Tripoli militia coalition rejects LPDF selection mechanism outcomes
By Sami Zaptia.
London, 20 January 2021:
The Tripoli Protection Force (TPF), the city’s coalition of its main militias, recognized by the internationally recognized Libyan government based in the country’s capital, announced yesterday that it rejects the outputs and the method of voting used by the UNSMIL-brokered Libyan Political Dialogue Forum (LPDF) to agree on a selection mechanism to choose Libya’s next government.
This temporary interim government will lead Libya to the 24 December 2021 elections set out by the LPDF Roadmap.
The 75-member LPDF was chosen by UNSMIL to, in its view, represent all of Libya. As is the case with any selected body, there are always parties who do not feel the body is representative of their views. All the more so if the body makes decisions they feel weaken them.
Addressing its announcement to the UN Secretary General, Ambassadors of the Permanent Members of the Security Council and Heads of Mission of the countries sponsoring the LPDF, the TPF said they had ‘‘observed a dangerous deviation from the right path in a number of transgressions, starting from the suspicious way of selecting some of the characters participating in the dialogue, to the way in which proposals are presented and the voting process, and ending with the personal interference of some members of the Mission (UNSMIL) in directing the political path towards certain goals that do not serve the interest of Libya, but rather serve a narrow political circle that will not be able to bring Libya to safety’’.
‘‘Thus, we (the Tripoli Protection Force and the Western Region) reject the outputs and the method of voting that the Acting Head of the Mission (Stephanie Williams) pressures to achieve in the remaining period of her duties in Libya, in a scene that robs the will of the majority of the Libyan people, and in a rush of time that reflects a disregard by the Head of the Mission for the interests of the Libyan people who are suffering the woes, Illness, wars, and financial poverty.”
The TPF ended by saying that ‘‘With this statement, we affirm the necessity of returning to the (Libyan – Libyan) dialogue and sponsoring it and moving forward in peaceful dialogue as soon as possible through our national institutions.
We declare our defence of the Libyan values, principles and sovereignty, and we ask for the urgent intervention of the United Nations Secretary-General to correct the path of the Mission in a way that serves the interest of the homeland and the citizen. Bearing in mind that we reiterate our rejection of any outcomes of an incomplete dialogue that robs or detracts from the sovereignty of the Libyan people over their land, capabilities and historical legacy’’.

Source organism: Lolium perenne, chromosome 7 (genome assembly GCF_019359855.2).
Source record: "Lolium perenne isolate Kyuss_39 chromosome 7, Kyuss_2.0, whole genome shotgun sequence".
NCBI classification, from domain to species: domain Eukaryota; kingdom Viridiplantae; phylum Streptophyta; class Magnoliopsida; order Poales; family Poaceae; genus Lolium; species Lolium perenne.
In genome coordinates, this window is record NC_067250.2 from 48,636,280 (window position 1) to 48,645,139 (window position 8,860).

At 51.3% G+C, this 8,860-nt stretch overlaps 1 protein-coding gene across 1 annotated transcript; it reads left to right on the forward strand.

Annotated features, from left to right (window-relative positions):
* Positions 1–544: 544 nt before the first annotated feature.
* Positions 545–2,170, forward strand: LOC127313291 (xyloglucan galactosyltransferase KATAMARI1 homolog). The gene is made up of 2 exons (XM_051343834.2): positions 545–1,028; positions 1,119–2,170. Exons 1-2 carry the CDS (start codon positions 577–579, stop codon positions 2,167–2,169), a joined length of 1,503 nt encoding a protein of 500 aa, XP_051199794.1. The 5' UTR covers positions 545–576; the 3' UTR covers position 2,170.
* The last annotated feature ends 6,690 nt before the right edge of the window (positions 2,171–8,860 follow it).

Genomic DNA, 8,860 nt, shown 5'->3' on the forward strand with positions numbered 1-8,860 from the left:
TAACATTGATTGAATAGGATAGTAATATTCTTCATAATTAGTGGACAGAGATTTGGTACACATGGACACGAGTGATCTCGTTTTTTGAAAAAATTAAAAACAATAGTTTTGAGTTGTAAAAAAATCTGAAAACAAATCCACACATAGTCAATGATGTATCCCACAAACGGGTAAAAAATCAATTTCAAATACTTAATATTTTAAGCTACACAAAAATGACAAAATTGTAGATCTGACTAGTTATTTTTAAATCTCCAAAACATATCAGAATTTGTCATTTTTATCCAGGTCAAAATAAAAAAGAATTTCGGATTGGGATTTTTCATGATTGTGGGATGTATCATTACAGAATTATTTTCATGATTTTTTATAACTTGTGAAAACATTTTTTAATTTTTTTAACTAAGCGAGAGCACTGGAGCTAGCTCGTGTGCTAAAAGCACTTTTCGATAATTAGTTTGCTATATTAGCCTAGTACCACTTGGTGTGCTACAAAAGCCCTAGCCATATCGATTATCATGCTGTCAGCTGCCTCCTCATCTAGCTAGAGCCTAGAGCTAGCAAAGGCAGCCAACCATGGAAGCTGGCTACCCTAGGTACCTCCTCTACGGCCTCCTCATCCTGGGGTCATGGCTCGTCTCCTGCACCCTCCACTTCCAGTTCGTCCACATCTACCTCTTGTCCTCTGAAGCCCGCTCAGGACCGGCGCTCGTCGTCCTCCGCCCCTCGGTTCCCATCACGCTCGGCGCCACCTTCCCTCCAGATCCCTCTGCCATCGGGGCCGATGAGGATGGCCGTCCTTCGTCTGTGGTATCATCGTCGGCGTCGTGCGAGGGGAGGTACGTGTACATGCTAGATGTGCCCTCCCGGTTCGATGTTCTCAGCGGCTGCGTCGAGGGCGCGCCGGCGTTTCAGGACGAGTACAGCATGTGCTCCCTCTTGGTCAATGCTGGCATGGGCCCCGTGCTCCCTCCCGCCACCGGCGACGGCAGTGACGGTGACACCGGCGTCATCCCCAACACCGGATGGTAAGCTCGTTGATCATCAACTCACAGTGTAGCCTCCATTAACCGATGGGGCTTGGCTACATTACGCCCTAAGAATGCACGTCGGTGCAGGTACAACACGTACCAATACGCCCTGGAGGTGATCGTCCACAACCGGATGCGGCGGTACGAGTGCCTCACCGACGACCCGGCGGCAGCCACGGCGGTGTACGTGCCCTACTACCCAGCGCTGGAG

Ready to take measures against LPDF obstructers. No to status quo?
It will be recalled that in separate statements on 16 January welcoming the LPDF’s agreement on the selection mechanism for Libya’s next government, both the U.S and French Embassy warned obstructers of the LPDF process.
The U.S Embassy had said ‘‘it is time to move past the conflict and corruption facilitated by the status quo.
It went on to add ‘‘The Libyan people and the international community should use all available tools to prevent any attempts to impede this political transition.’’
At the end of its supportive message, the French embassy had said ‘‘Ready to take measures against those who obstruct the LPDF. No to status quo’’.
In its welcoming statement yesterday, the EU said ”More than ever, today, we stand with the immense majority of Libyans who reject the status quo, any military or violent option to settle the crisis and terrorism. We share their opposition to all foreign interference, and support their willingness to come together”.
In November last year, welcoming the Joint Military Commission (JMC) consultations in Ghadames to implement the October 23 ceasefire agreement, U.S Ambassador Richard Norland had said he was ‘‘encouraged that the overwhelming majority of Libyans are working in good faith to seize these historic opportunities for Libya to restore its sovereignty and achieve a brighter future.
However, he added that, regrettably, a small group of Libyans, in concert with certain external actors, is instead seeking to undermine the UN-facilitated dialogue, plunder Libya’s wealth, and prioritize personal ambitions over the well-being of the nation.
It went on to remind those who would stand in the way of progress that they remain at risk of sanctions.
UNSMIL unofficial poll
According to the results of a digital chat held on 17 January between Acting UNSMIL head Stephanie Williams and 1,000 Libyans, Libyans fear the obstructionist status quo party, want the 24 December elections, support the current ceasefire, want the exit of foreign forces and mercenaries, would like more UN help in ending foreign interference and, otherwise, fear the re-eruption of war.
UNSMIL had reported that over 70% of participants in the digital chat had agreed that the results of the LPDF Advisory Committee meeting were positive and hoped they would lead to a lasting solution. However, it went on to say that ‘‘they feared obstruction from what they described as the “status quo” party’’.
In view of all of the above, it will be interesting to see what will be the reaction of the international community to any obstructionist status quo individuals or groups. This is especially so today, the day of the inauguration of the new U.S. president; President Biden.